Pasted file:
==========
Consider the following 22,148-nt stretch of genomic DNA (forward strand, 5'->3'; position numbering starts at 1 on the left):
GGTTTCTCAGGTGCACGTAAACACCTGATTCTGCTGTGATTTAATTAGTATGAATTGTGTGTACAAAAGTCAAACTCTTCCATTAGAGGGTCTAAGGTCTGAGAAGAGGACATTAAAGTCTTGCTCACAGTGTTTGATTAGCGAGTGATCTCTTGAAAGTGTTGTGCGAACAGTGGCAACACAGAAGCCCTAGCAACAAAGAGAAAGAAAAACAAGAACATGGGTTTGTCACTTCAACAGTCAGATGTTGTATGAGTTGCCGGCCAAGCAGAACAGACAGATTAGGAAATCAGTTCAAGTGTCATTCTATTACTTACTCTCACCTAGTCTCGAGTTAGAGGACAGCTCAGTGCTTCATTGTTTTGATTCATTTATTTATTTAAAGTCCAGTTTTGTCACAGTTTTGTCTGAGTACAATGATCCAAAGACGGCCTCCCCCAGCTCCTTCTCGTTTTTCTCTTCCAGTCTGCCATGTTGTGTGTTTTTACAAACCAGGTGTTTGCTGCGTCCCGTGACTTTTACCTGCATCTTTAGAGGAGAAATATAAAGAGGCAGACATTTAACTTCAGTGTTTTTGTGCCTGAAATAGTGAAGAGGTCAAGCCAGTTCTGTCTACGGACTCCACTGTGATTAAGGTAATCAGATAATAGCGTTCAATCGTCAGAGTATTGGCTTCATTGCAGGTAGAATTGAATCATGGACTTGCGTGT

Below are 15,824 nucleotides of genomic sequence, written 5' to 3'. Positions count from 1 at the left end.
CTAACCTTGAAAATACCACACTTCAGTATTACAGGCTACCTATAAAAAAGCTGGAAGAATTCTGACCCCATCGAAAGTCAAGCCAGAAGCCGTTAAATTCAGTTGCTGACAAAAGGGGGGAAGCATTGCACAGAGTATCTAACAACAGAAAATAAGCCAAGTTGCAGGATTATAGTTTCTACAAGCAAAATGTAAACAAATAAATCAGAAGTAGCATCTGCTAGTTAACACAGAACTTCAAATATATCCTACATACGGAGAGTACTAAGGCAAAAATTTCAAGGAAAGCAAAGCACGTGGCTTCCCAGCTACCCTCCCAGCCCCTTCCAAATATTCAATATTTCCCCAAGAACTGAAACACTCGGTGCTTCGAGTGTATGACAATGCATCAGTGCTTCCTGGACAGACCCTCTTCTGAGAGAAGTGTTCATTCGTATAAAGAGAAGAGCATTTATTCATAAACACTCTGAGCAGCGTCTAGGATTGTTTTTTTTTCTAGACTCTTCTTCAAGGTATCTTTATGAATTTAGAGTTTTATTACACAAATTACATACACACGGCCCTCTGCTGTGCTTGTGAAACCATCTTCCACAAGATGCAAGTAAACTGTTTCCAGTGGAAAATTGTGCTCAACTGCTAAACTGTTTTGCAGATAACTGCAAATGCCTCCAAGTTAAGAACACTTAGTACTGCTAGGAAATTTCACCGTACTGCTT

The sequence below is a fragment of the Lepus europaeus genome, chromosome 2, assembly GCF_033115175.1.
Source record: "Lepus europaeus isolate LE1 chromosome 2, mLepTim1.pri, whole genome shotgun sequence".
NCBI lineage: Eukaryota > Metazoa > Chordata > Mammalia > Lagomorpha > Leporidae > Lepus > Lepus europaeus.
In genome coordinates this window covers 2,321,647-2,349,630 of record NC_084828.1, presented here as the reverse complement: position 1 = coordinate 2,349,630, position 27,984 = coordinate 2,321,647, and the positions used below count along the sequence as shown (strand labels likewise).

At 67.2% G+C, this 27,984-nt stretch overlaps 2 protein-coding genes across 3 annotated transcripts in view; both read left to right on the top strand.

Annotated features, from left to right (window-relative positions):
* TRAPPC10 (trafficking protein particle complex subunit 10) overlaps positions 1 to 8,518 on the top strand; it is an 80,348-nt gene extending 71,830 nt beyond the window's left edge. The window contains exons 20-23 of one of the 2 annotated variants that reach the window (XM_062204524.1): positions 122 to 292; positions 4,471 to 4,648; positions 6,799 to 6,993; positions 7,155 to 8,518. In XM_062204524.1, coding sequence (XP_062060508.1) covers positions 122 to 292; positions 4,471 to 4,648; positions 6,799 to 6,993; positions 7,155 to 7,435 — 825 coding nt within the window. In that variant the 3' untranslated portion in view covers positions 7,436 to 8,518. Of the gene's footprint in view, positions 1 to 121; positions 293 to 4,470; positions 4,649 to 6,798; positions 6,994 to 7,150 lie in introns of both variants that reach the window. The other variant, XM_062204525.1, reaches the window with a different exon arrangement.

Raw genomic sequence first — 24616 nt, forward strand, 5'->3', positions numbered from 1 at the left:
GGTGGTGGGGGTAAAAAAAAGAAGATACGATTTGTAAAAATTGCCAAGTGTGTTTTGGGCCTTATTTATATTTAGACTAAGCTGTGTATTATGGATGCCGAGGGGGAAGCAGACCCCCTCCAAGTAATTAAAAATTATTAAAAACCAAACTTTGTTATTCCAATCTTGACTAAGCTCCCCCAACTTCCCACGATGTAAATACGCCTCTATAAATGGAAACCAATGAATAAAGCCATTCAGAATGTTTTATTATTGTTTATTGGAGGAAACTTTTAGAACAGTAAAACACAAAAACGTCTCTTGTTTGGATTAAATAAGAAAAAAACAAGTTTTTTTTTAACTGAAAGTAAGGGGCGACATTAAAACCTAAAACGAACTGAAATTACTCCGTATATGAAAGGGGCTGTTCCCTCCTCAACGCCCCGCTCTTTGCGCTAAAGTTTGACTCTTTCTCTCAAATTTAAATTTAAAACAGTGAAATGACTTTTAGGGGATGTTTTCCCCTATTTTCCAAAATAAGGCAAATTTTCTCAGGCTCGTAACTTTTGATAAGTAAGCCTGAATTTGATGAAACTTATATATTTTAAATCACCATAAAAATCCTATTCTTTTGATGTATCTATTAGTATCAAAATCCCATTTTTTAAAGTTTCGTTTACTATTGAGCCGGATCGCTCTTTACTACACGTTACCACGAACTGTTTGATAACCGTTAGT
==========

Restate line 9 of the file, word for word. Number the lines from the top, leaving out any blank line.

At 67.2% G+C, this 27,984-nt stretch overlaps 2 protein-coding genes across 3 annotated transcripts in view; both read left to right on the top strand.